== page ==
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Annihilators #1

A comic review article by: Kelvin Green
Announced as two separate miniseries then collapsed into one quasi-anthology, Annihilators continues the stories of Marvel's cosmic heroes following the cataclysmic events of The Thanos Imperative. One of the included tales is more of what one has come to expect from Marvel's cosmic storylines in recent years, while the other is quite special.

The first story, featuring the Annihilators proper, sees a group of mismatched Marvel powerhouses (and a talking dog) face off against the Dire Wraiths and a villain who may yet undergo a change of name if 2000AD's lawyers take notice. Tang Eng Huat's art and storytelling is solid, though lacking flair, and the writing is good -- although a good chunk of the issue is spent on introductions -- with some welcome banter to humanize the very powerful and very alien protagonists. It's good, solid stuff; fans of the Annihilation and Guardians of the Galaxy series will be more than happy with what's on offer as it's more of the same.

Of course, the first story is not the reason most right-thinking connoisseurs of all that is awesome picked up the comic. Like me, they were drawn in by the continuing adventures of the mighty Rocket Raccoon and his dendritic partner, Groot. Following the disbanding of the Guardians of the Galaxy, Groot is nowhere to be seen while Rocket has retired from the heroic life and works in the mail room of an intergalactic office supplies company. While I would dearly love to see the precocious procyonid star in a spaceborne remake of The Secret of My Success, the story takes a different path as one of the killer clowns from Rocket's own 1985 series makes a violent appearance and drags our hero back into adventure.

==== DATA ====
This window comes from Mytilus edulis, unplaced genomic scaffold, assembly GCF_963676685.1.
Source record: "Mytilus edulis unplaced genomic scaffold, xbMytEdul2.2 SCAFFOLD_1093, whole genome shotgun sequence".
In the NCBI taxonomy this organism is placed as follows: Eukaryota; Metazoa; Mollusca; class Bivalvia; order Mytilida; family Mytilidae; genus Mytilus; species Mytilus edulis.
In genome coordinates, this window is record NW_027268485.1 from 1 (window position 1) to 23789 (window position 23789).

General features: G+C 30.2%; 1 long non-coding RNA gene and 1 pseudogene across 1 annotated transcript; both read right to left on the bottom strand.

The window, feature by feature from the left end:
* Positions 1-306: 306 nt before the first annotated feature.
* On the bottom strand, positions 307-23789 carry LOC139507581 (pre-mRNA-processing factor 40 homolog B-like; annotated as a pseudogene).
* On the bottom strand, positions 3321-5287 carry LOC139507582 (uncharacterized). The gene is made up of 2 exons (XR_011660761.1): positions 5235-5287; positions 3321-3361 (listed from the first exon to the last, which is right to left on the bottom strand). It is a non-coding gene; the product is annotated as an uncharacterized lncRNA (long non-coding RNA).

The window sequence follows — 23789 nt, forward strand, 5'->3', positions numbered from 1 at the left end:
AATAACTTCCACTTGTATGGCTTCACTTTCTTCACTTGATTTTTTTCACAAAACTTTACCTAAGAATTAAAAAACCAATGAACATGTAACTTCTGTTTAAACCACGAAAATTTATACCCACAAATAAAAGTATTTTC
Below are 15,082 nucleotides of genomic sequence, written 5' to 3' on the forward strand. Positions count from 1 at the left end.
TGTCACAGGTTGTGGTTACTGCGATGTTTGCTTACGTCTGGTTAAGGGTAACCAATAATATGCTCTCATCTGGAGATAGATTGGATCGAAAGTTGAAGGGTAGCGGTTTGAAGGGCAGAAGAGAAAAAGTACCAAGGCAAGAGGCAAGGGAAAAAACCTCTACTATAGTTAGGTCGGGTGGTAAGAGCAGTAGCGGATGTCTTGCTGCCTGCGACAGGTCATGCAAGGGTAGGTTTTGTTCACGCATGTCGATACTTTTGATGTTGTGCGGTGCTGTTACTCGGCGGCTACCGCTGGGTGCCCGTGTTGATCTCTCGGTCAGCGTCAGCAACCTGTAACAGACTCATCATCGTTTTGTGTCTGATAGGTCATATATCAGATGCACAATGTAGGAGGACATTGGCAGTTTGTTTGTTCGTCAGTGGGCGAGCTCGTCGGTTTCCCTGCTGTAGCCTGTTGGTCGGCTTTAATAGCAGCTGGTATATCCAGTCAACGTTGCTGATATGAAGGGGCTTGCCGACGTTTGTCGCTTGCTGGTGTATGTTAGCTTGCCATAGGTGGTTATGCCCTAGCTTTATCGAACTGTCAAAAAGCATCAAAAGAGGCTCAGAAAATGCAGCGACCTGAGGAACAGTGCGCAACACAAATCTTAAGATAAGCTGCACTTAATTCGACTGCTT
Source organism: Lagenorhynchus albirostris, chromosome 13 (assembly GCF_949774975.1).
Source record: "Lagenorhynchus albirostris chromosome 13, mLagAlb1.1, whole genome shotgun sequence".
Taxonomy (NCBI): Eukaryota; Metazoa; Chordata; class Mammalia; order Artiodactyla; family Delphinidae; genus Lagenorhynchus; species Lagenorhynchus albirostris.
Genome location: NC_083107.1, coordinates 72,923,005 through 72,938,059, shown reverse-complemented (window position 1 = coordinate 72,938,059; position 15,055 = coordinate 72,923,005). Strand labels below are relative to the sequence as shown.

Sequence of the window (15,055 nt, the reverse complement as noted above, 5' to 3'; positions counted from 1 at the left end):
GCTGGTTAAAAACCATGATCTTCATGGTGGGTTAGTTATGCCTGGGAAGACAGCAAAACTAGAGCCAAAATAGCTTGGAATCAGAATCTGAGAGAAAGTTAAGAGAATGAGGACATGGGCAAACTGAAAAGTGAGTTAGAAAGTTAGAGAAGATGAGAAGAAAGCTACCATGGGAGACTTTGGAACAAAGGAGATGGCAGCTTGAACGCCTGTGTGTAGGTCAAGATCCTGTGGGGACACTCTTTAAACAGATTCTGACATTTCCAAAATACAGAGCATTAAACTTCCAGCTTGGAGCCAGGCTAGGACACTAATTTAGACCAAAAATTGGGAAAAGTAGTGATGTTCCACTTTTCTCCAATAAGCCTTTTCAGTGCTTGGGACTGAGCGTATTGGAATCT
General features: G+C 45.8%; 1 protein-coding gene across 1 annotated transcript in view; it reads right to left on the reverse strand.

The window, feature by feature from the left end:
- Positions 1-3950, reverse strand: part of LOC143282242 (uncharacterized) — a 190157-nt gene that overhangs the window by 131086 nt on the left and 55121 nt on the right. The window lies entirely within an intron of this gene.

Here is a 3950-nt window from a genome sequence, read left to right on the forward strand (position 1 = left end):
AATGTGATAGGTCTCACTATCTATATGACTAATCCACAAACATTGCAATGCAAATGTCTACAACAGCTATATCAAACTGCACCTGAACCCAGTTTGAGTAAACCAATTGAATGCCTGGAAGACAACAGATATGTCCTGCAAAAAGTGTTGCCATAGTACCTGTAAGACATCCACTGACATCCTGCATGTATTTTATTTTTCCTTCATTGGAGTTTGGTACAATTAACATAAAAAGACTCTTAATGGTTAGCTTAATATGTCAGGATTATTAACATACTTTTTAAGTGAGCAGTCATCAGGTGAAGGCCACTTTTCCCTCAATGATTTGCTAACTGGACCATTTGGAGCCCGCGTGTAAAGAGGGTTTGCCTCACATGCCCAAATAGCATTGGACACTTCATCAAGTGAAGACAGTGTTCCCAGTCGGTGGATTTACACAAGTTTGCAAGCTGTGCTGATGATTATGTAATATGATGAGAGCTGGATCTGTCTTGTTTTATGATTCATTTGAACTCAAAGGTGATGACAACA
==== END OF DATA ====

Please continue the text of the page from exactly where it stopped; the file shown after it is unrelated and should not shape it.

I am very biased. I happen to know -- much in the same way that I know that two plus two equals four -- that Rocket Raccoon is one of Marvel's greatest characters, so I am naturally predisposed toward his adventures. Even discounting that, this strikes me as a stronger and more interesting story than the lead feature. Timothy Green's art is detailed -- Green seems to thrive on crowd scenes that would make lesser artists weep into their Bristol board -- evocative and full of the personality the first story lacks, and he does a good job of capturing Rocket's character, a tricky task when one considers that the raccoon is both a cute and bouncy anthropomorphic animal and a gun-toting cosmic thrillseeker. Some of the shading is perhaps a bit too heavy, but that would be my only criticism of an impressive art job.

Like Green, Abnett and Lanning also seem to have a good grasp of Rocket's character. Sticking an extravagant character like him into such a mundane setting is not a new idea but it works well here by lending weight to the story; Rocket is a swashbuckling space hero from another era of storytelling, someone to whom an office job is tantamount to a negation of his very identity, so his quest is, on one level, an expression of his personality, a statement of who he is. Whether this was intentional I can't say, but it's more meaningful than the first story, which is more of an excuse for powerful characters to hit things*.

If I'd had my choice, I wouldn't have picked up Annihilators on its own, as while it's a more than competent piece of work, my interest in such cosmic epics has waned in the years since the original Annihilation made them fresh again. Rocket Raccoon and Groot, however, is a title from which you couldn't keep me away, even if it was paired with something from the Accursed Bendis, and I am pleased to see that it lives up to expectations.


*Which, you know, is fine and not really a criticism. I mean you don't go to Beta Ray Bill and Gladiator if you want Chekov. Although that would be amazing.

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